Living in “disputed territories”

In some strange ways, the south of Morocco, or Western Sahara as it appears on maps, reminds me of trips to visit my family in Scotland. The motorway quickly ends, people are much more relaxed than the other half of the country, and there’s a lot of fishing going on. Weather-wise… not so much.

The King of Morocco is due to visit the capital of the region, El-Aioun, and his expected arrival is evidenced by the rapid repainting of speed bumps and pavement kerbs in fresh red-and-white stripes, and the abundance of fluttering Moroccan flags lining major roads throughout the city. One local resident tells me that one week before any royal visit, the entire local police force will be temporarily re-posted and replaced by colleagues from other parts of the country, just in case any willing to accept bribes in exchange for some turning of a blind eye lurk amongst their ranks.

The first time I arrived in Western Sahara, in 2015, I really knew nothing about it. It’s one of those places that you only hear about as a kind of ‘political hotspot’ – an all-too-common lazy over-simplification of a region as ‘dangerous’, ‘unstable’ or ‘oppressed’, often with little or no knowledge of the reality on the ground. I was surprised to find in El Aioun a spacious, modern city in the middle of the desert, certainly less materially prosperous than the north of Morocco (or at least by European standards), but where mosques around the city are packed with worshippers every time an adhan for one of the five daily prayers is made, and the markets and public squares come alive with family outings as the coolness of night descends.

It’s a strange mixture of Morocco and Mauritania here, with many of the former’s customs and delicacies, but the latter’s Hassaniyya dialect of Arabic and traditional daraa’ clothing. If you cross the border from Morocco south into Mauritania, you notice a phenomenon prevalent on either side of so many borders in the world. People wearing the same clothes, speaking the same dialect and holding the same values. The irony of the dispute over Western Sahara is that the borders separating nation states in this part of the world were not drawn by Morocco, Algeria or Mauritania, but by France, Spain and the UK. So it is that Western Sahara was once known as Spanish Sahara, and that Spanish words still occasionally creep into the local dialect, in contrast to the French influence on Moroccan and Mauritanian tongues. Even more ironic is the Mauritanian who will tell you Morocco was always part of Mauritania, the Moroccan who will tell you that Mauritania was always part of Morocco, and the historical truth that the two together, as well as Algeria, Tunisia and Libya were once collectively known as The Arab ‘West’ or ‘Maghreb’ or… ‘Morocco’.

I was recently asked my opinion of Morocco’s ‘occupation’ of Western Sahara, considering my stance and campaigning against Israel’s occupation of Palestine. The more I think about it, the stranger the question seems. Moroccans and Sahrawis look the same, sound the same, eat the same food, marry each other, and share the same religion. Israel is a colonial project that has displaced the inhabitants of a country, and settled foreign nationals in their homes and cities. Morocco offer a benefit package of 2100 dirhams per month, per person, as well as a house for married couples, to displaced Sahrawis in Tindouf, across the border in Algeria, as an incentive for returning home, whereas Israel has consistently denied even the right of millions of Palestinian refugees to return to Palestine from refugee camps and countries in neighbouring countries and around the world. Morocco took control of Western Sahara through a peaceful ‘Green March’ in 1975, with hundreds of thousands of people holding a Moroccan flag in one hand and a copy of the Qur’an in the other. The State of Israel came into being in 1948 through a brutal campaign of massacre, fleeing and forced displacement.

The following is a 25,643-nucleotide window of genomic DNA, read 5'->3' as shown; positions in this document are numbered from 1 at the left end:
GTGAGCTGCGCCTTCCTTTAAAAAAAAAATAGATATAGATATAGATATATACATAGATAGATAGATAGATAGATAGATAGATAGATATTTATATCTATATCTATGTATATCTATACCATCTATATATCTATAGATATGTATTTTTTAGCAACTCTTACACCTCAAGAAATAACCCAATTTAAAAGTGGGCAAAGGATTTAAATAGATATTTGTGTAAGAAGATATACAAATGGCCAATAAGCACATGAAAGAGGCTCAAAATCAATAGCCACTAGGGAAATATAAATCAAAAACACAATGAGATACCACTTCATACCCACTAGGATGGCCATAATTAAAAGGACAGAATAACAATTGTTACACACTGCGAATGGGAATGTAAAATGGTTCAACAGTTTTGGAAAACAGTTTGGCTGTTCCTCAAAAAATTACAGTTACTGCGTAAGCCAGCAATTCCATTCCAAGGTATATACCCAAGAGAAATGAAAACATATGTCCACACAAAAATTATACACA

Unfortunately, ‘disputed territories’ such as Western Sahara often become buzzwords for foreign observers, with a kind of manufactured concern or condemnation the respectable position for one to take. Although the obvious sites of Fes, Marrakech and Essaouira in the interior of Morocco provide a tourist haven, trips to Western Sahara are relatively rare. When I suggested to someone who had recently visited Morocco to try visiting the south of the country, they replied that they had heard Agadir was beautiful – the very city where the interior (and the motorway) end, and the Sahara begins.

With events currently happening in the world, you won’t hear about a place like El Aioun. A Muslim community where people go to the mosque to pray, people have jobs and can find a place to live with their family, and healthy and locally-produced food is affordable and plentiful. In other words, it’s not much of a news story.

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